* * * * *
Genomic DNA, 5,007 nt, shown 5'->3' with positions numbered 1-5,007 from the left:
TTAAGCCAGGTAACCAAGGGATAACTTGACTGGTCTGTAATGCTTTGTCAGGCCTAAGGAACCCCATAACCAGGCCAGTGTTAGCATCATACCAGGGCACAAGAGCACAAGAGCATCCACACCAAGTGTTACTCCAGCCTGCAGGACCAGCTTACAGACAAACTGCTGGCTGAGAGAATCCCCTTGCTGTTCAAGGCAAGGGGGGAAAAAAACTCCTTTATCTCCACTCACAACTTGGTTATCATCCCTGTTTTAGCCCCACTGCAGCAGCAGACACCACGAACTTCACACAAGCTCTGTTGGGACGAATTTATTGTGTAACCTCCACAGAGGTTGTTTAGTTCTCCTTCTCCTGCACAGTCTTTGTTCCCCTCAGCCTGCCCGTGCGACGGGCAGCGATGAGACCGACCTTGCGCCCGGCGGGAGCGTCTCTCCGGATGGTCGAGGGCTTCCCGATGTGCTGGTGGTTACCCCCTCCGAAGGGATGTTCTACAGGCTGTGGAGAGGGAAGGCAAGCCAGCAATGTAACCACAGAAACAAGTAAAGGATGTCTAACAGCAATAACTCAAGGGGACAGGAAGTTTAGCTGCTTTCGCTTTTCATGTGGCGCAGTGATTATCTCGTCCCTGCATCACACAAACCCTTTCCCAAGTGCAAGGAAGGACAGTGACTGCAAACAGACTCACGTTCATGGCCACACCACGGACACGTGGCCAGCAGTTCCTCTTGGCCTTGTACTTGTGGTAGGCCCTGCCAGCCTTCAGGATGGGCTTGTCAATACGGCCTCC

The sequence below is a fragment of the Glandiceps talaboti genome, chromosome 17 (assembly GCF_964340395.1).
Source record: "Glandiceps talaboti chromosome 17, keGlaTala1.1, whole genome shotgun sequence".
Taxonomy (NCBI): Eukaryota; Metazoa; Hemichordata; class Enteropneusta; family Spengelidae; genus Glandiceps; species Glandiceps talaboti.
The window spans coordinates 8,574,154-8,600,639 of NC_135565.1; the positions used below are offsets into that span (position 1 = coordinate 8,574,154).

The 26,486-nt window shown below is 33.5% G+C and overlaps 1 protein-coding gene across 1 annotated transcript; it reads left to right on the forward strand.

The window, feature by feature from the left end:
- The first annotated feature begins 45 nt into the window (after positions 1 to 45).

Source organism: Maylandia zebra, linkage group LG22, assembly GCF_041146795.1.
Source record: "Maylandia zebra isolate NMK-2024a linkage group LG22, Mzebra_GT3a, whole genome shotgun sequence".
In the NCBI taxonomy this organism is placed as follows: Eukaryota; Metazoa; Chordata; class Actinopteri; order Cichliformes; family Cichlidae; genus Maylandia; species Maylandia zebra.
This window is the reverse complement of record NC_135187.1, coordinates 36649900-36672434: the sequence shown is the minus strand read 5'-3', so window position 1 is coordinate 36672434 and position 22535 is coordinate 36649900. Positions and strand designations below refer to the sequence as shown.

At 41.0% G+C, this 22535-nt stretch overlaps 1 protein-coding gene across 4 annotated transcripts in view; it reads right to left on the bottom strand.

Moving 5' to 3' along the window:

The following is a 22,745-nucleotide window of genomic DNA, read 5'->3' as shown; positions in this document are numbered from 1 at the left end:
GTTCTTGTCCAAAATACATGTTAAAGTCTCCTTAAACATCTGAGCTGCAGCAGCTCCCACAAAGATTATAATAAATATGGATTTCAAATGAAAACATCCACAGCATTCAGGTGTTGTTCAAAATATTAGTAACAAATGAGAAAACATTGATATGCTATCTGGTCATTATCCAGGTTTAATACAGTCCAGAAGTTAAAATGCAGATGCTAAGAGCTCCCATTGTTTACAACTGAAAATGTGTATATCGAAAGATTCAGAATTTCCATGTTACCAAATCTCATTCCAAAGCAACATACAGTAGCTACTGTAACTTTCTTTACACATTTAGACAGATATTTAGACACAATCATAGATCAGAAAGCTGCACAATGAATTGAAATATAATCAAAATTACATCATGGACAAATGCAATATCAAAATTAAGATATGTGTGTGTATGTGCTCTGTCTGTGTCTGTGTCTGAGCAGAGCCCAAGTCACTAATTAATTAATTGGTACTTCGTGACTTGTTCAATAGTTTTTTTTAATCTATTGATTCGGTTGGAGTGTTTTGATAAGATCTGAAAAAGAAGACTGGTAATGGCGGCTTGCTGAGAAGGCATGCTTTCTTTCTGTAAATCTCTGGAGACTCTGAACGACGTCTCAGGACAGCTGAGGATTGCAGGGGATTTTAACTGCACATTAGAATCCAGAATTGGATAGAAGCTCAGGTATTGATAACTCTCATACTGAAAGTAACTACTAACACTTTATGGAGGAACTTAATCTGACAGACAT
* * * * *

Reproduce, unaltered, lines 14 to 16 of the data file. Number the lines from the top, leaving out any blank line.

At 41.0% G+C, this 22535-nt stretch overlaps 1 protein-coding gene across 4 annotated transcripts in view; it reads right to left on the bottom strand.

Moving 5' to 3' along the window:

The following is a 22,745-nucleotide window of genomic DNA, read 5'->3' as shown; positions in this document are numbered from 1 at the left end: